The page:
Gary Crew’s Strange objects: I haven’t read this novel, a young adult crime novel which won a few awards including the Victorian Premier’s Literary Award in 1991, I but decided to include it because its title, for a start, is a perfect fit. Here is the Wikipedia article‘s description of the book: “Using the framing device of a collection of papers made by a missing boy, Steven Messenger, it is a mystery story that explores the construction of history. When Steven discovers relics from the wreck of the Batavia while on a school camp, (a diary and a mummified hand with a gold ring on it, the two inside an iron pot), he investigates the media frenzy surrounding them …” Wikipedia states that this book was a response to Australia’s bicentenary which, as we Aussies know, brought about quite a revival of interest in exploring Australian history.

Sarah Kanake, Sing Fox to meSome other books in which objects feature, but not as strongly as those above, are Sarah Kanake’s Sing fox to me (my review) in which a Tasmanian Tiger pelt plays a major role in the way various characters manage grief, take agency, accommodate wildness, and Marcus Zusak’s The book thief (my review) in which books in general, starting with The gravedigger’s handbook, and words, in particular, become the focus of our young protagonist’s attempt to understand the Nazi-controlled world she finds herself in. Murray Bail’s The pages (my review) is also framed by an object, by a dead man’s papers (pages) containing his “philosophy”. In fact, when I started thinking about fiction which focuses on objects, the most common object turned out to be books or papers! Not really surprising, eh? But, to conclude my little perfunctory survey, I’ll go for something very different, a bridge. It features in one of my favourite Kate Grenville books, The idea of perfection. It’s at the centre of conflict in a country town, but it also becomes the means of bringing two lonely people together. (And it features on the cover of my edition!)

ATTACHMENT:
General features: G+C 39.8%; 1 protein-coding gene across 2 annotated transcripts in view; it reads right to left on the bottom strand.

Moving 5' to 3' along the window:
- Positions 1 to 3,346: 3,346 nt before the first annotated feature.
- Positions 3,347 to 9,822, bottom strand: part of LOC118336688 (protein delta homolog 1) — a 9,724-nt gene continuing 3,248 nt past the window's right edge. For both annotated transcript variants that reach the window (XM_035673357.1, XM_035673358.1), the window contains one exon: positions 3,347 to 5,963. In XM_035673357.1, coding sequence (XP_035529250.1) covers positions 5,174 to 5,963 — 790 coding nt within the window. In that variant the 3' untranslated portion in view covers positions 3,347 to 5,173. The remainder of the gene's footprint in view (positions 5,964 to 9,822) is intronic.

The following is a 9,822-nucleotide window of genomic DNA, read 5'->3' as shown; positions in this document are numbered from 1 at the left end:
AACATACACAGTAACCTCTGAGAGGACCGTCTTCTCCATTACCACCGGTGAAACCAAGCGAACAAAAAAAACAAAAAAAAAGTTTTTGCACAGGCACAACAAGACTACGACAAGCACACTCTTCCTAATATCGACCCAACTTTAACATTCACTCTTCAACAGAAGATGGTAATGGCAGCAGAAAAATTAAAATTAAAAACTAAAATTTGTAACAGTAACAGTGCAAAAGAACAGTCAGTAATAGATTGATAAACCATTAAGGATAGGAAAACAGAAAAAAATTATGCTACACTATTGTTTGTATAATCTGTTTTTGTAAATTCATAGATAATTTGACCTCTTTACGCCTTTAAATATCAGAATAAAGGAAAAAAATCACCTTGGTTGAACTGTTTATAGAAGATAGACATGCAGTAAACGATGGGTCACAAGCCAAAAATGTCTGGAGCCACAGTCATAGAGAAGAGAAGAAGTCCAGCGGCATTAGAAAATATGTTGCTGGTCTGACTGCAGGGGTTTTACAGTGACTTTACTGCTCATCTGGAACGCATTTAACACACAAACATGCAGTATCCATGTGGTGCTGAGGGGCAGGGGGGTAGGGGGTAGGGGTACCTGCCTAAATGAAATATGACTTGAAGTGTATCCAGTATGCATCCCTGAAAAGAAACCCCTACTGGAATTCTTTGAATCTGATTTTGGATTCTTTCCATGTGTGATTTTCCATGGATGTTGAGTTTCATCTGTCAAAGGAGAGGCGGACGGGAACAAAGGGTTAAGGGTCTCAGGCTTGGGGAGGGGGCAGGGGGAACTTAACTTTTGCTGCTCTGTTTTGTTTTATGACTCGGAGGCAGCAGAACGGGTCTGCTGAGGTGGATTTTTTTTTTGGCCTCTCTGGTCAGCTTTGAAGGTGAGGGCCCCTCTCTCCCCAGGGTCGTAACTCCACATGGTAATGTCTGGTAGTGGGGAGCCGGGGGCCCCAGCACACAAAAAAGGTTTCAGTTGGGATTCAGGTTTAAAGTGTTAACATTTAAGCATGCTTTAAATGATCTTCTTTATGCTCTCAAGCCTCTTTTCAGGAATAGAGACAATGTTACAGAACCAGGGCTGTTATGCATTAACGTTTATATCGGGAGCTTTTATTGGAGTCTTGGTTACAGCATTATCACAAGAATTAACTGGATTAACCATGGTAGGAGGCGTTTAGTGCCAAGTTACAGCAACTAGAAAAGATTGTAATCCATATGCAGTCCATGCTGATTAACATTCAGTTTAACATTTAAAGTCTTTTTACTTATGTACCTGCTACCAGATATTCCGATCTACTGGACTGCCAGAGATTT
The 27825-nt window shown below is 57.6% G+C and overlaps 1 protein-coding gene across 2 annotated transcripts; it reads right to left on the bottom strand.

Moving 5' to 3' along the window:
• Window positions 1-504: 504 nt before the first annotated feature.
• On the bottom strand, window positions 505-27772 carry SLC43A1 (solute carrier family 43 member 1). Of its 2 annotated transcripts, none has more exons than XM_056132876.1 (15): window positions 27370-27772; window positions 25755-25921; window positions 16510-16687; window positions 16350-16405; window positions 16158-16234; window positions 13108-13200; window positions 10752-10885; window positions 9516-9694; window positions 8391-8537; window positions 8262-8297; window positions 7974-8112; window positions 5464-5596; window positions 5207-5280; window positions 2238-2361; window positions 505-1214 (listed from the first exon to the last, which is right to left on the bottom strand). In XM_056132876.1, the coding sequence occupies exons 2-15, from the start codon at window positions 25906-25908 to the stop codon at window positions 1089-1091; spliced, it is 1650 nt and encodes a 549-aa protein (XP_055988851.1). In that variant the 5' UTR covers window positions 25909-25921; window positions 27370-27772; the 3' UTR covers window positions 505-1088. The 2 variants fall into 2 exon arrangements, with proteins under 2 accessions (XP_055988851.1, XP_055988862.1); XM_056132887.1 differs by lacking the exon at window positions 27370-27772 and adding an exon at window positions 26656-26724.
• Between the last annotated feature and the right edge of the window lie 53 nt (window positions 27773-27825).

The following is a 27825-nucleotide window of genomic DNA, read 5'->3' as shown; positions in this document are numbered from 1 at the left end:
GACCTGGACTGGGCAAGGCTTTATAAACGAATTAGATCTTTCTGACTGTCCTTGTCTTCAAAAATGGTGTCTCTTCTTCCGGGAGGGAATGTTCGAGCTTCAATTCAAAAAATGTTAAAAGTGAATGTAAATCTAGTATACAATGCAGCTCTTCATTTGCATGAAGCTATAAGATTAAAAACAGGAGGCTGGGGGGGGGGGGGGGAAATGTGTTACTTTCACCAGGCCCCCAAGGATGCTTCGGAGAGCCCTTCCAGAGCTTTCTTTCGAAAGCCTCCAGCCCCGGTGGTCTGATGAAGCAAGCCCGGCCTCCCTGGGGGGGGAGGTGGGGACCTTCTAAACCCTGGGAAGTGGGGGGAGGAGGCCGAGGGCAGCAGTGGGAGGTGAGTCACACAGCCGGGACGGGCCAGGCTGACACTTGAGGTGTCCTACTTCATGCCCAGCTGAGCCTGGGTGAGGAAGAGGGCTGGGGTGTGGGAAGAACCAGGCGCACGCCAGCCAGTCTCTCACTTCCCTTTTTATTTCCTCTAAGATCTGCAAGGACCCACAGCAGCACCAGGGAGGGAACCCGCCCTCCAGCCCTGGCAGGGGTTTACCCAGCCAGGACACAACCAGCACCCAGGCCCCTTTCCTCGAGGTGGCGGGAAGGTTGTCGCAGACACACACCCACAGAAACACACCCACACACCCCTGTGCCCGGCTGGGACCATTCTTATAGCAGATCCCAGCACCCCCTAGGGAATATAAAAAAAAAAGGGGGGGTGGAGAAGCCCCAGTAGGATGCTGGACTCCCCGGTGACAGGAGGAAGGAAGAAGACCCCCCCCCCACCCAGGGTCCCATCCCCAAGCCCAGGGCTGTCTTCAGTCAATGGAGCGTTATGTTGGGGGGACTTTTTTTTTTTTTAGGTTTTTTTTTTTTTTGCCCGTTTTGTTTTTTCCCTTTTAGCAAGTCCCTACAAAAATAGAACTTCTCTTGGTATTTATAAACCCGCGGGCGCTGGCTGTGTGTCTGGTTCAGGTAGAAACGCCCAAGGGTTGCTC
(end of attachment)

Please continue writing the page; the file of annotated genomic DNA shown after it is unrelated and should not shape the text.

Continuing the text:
Have you read any books in which an object is central to the story and the meaning, in which it plays some role in explaining or resolving people’s feelings and lives? I’d love to hear about them – Aussie or non-Aussie of course.

Or, would you like to answer the question our ABC RN asked listeners in a competition related to the exhibition: What object has shaped your history — and why?

27 thoughts on “Monday musings on Australian literature: Novels about objects

  1. Oh, it’s late, and I’m just off to bed, but here’s:
    Swords and Crowns and Rings by Ruth Park;
    The Poet’s Stairwell by Alan Gould; and
    The Solemn Lantern Maker by Merlinda Bobis

  2. My novel Child of the Twilight is concerned with the theft of a religious statue from a church in Rome. The disappearance of the statue is based on a true story; the effect of it on the characters in the novel is of my own imagining.

  3. The President’s Hat by Antoine Laurain is a charming tale about how a hat left behind in a restaurant by Francoise Mitterrand affects the lives of the people through whose hands it passes. It was the first book that came to my mind when I started reading your post, so I was glad you specified our comments could include non-Aussie. 😉

    • Thanks Debbie. My Monday musings on Australian literature are always Aussie-focussed of course but the questions at the end always open it up to any literature because I want everyone to be able to play!

      Yours sounds a perfect one … And funnily I was thinking as I wrote my post that there must be a hat story.